The island looks lived in, not groomed, and tourism still hasn’t taken over all the industry in the island. You drive past countless abandoned windmills, left to ruin since slavery ended, surrounded by stone buildings and ancient churches built during colonial rule. Instead of restoring any of these places and turning them into tourist attractions or UNESCO World Heritage sites, they leave the guinea grass to take over their forgotten history, and keep on
tombstone grazing horses near Kittitian Hill
growing sugar cane in the fields around to be processed by more modern methods. The churches are doorless and the wooden window shutters are half rotten, but some churches are still used. The cemeteries are overgrown and horses are tied to tombstones to try and eat down the luscious vegetation.
I settled into this atmosphere nicely, and got accustomed to the easy going pace of things. You could make friends with just a nod hello, and bus drivers and shop owners would treat you like a visiting relative to their home instead of making you feel like a passenger or a customer.
the man with the horses
At Black Rocks, one of the souvenir sellers became my friend after I bought a Ting (grapefruit soda) from her, and her dad was my bus driver back to town and her uncle was the taxi driver who later took me to look for a horse man. Everyone knows eachother in the villages, and you could find or run into anyone you wanted to, whenever you wanted to. My local friends said I even started picking up the local talk, after trying hard to put on my mothers Guyanese accent, and I got asked if I was an islander 4 or 5 times by other strangers. I learned that Guyanese are one of the largest minorities on the island, so that may explain why. I eventually met the man with the graveyard grazing horses and asked him to take me riding. I think he said yes because he recognized my Island talk, so together we took two stallions for a galloping sprint around the Cane fields and up Kittitian hill.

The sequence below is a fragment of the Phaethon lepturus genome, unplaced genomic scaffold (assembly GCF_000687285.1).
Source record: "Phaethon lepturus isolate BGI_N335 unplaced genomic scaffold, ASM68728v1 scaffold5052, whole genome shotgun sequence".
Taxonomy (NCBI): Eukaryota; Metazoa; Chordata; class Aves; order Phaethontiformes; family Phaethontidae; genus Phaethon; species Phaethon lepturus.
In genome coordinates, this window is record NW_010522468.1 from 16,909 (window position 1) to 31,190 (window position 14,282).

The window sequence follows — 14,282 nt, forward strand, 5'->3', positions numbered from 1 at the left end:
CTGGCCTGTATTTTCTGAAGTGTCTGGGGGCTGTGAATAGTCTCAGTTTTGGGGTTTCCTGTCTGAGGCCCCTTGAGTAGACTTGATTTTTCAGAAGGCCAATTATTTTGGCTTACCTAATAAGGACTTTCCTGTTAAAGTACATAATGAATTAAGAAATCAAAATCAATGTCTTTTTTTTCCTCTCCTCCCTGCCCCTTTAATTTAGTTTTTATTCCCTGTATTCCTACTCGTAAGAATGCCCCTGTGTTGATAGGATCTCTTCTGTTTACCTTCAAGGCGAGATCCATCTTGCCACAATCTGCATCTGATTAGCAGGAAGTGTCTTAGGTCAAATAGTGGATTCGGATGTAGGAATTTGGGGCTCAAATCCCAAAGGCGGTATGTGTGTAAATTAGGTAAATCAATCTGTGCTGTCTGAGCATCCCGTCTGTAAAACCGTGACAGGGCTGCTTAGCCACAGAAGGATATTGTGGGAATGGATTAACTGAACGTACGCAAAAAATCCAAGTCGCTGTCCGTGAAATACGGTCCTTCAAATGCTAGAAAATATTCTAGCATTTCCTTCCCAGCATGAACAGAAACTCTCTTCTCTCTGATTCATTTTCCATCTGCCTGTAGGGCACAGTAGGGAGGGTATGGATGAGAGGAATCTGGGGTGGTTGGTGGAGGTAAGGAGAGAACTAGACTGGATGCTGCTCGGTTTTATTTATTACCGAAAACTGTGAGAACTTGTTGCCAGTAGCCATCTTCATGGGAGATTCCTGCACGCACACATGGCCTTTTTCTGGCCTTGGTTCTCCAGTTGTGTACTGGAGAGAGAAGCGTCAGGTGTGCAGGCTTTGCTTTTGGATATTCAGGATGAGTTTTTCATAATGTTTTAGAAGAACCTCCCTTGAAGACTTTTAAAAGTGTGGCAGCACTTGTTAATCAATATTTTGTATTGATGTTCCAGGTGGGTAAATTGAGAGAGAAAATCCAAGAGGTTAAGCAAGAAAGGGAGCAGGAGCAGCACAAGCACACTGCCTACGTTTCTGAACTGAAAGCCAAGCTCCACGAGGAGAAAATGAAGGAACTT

St. Kitts Island has many craters, mountain peaks, and one active volcano that if it went off, would devastate a lot of the island. They say the clouds in St. Kitts are always lower than clouds anywhere else, and its because they get trapped between the mountains and sit above the island like a roof above the low-lying coast. I visited Nevis for a day, the sister island just south of St. Kitts, which is round at its base, and pyramids straight up into one volcanic crater. There I made a friend called Whiskey, a 3 month old green vervet monkey that lived at a bar. The bartender, Lyon, saw I liked animals and tried to sell me one of 10 puppies he had adopted from a stray dog for $50EC (less than $20US).
Nevis in the clouds
I left St. Kitts airport on a late flight, and at 9pm the airport had only two staff working. A janitor mopped the floor and a luggage handler sat around with no luggage to handle. I waited ten minutes before someone arrived at the counter to check me in, and then walked up to an empty emigration hall. Me and Louise, another passenger, walked on to security and asked one of the two people working there to get us a customs officer to exit stamp our passports. Louise, an Antiguan, didn’t seemed phased at all, not even when the flight arrived 40 minutes early and took off only minutes after we rushed through security to board.